‘What if Everything You Knew About Autism Was Wrong?’
New Documentary Asks
Inspired by the book “Underestimated: An Autism Miracle,” by J.B. and Jamie Handley, the new full-length documentary “SPELLERS,” from executive producers Jenny McCarthy-Wahlberg and Donnie Wahlberg, challenges conventional wisdom about nonspeakers with autism.
Imagine being unable to speak, wanting to speak, with everyone treating you like an infant. For your entire life.
You’re not able to ask for things you like or let your loved ones know you’re in pain. You cannot report any wrongdoings that are done to you. You can’t express your feelings.
How would you feel?
Frustrated? Lonely? Isolated? Abandoned? Trapped?
Now, what if all it took was training and a little technology — tech used every day by people like you and me to set your voice free — but the mainstream media, the public education juggernaut and those tasked with the standards of care for children with developmental disorders ignored or actively denied it?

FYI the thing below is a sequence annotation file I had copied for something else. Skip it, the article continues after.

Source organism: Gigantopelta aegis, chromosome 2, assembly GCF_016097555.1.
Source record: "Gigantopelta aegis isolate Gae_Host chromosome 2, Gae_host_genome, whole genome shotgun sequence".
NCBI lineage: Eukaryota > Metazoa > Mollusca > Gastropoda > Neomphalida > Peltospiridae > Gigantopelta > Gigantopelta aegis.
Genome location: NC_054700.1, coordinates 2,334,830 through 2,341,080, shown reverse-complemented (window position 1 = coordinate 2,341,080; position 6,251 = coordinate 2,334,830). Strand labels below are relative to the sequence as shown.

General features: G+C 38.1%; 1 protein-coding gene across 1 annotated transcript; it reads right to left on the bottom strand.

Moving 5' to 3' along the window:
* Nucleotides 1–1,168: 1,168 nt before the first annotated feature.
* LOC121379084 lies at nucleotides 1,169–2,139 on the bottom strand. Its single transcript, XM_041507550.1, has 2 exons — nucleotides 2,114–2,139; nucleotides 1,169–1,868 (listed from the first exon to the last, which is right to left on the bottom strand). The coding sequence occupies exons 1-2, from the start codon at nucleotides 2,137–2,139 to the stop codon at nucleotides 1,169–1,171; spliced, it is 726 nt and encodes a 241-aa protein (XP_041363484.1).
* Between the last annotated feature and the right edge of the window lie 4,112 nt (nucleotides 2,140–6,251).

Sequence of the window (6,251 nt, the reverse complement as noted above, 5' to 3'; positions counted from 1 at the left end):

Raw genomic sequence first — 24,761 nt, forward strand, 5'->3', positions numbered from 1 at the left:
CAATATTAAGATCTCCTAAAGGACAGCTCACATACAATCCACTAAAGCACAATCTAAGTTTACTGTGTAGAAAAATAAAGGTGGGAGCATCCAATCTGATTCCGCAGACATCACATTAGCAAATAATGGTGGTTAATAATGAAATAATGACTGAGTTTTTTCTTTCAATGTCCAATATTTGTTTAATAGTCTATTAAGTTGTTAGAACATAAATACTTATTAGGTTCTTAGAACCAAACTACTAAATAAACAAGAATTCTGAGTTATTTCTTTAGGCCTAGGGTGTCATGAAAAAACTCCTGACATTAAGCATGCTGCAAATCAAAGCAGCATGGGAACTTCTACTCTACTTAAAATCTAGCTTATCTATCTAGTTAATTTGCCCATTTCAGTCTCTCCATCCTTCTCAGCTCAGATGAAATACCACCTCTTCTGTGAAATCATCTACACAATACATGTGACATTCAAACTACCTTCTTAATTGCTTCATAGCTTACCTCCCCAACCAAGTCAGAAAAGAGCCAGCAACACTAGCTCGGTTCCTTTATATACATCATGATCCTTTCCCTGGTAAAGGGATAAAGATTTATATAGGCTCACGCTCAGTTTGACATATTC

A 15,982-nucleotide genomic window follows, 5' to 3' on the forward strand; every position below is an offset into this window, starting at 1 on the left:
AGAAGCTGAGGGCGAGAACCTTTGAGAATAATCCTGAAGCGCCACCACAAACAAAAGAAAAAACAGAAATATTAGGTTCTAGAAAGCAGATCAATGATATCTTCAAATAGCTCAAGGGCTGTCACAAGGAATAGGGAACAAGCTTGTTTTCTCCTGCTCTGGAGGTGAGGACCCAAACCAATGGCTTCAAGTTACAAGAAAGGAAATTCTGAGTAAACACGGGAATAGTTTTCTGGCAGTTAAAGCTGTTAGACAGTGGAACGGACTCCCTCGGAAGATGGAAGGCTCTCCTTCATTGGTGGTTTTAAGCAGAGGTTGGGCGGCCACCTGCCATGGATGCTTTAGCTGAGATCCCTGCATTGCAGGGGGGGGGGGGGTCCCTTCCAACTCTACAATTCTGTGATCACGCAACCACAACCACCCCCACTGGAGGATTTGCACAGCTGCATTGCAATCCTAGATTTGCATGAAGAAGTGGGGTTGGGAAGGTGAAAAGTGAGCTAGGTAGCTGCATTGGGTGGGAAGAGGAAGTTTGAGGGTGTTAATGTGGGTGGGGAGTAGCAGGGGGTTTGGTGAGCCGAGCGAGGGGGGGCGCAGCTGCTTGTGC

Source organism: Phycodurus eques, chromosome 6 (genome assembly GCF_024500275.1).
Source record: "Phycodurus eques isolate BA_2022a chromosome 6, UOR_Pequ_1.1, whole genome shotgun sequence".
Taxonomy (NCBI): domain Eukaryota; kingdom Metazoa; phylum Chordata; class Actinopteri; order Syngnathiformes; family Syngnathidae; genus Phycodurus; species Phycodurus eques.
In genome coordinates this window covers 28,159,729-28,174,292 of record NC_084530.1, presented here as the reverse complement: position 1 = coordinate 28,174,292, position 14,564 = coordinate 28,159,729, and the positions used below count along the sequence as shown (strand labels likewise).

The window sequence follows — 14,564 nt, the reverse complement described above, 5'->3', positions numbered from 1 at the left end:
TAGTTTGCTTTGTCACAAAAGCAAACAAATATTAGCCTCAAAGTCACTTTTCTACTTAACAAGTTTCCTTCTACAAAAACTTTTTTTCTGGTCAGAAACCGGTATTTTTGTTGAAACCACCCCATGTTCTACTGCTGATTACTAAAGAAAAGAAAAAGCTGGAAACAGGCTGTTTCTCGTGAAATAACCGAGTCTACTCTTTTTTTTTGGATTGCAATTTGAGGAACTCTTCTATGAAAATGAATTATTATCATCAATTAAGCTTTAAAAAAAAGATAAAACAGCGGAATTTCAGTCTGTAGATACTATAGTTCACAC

Aydan, Jamie, Evan, Trey, Cade, Madison, Sid, Vince, Elizabeth, Elliot, Sam, GJ, Charles and Liam are 14 brilliant, caring compassionate young minds who, in the documentary “SPELLERS,” provide testimony to the fact that they are going to change your views, and the world’s views on autism — forever.
A few days ago, J.B. Handley invited me to preview and review a forthcoming documentary. The film “SPELLERS,” is about the life-changing experiences being had by non-verbal kids with autism and their families.
After your watch “SPELLERS,” you will never look at any “autistic” child — or any adult — who is non-verbal the same way again.
Years ago, I had heard about a technique parents were trying where the would hold their kids’ hands and the kids would point to symbols and in this way the parents would report what their child was saying.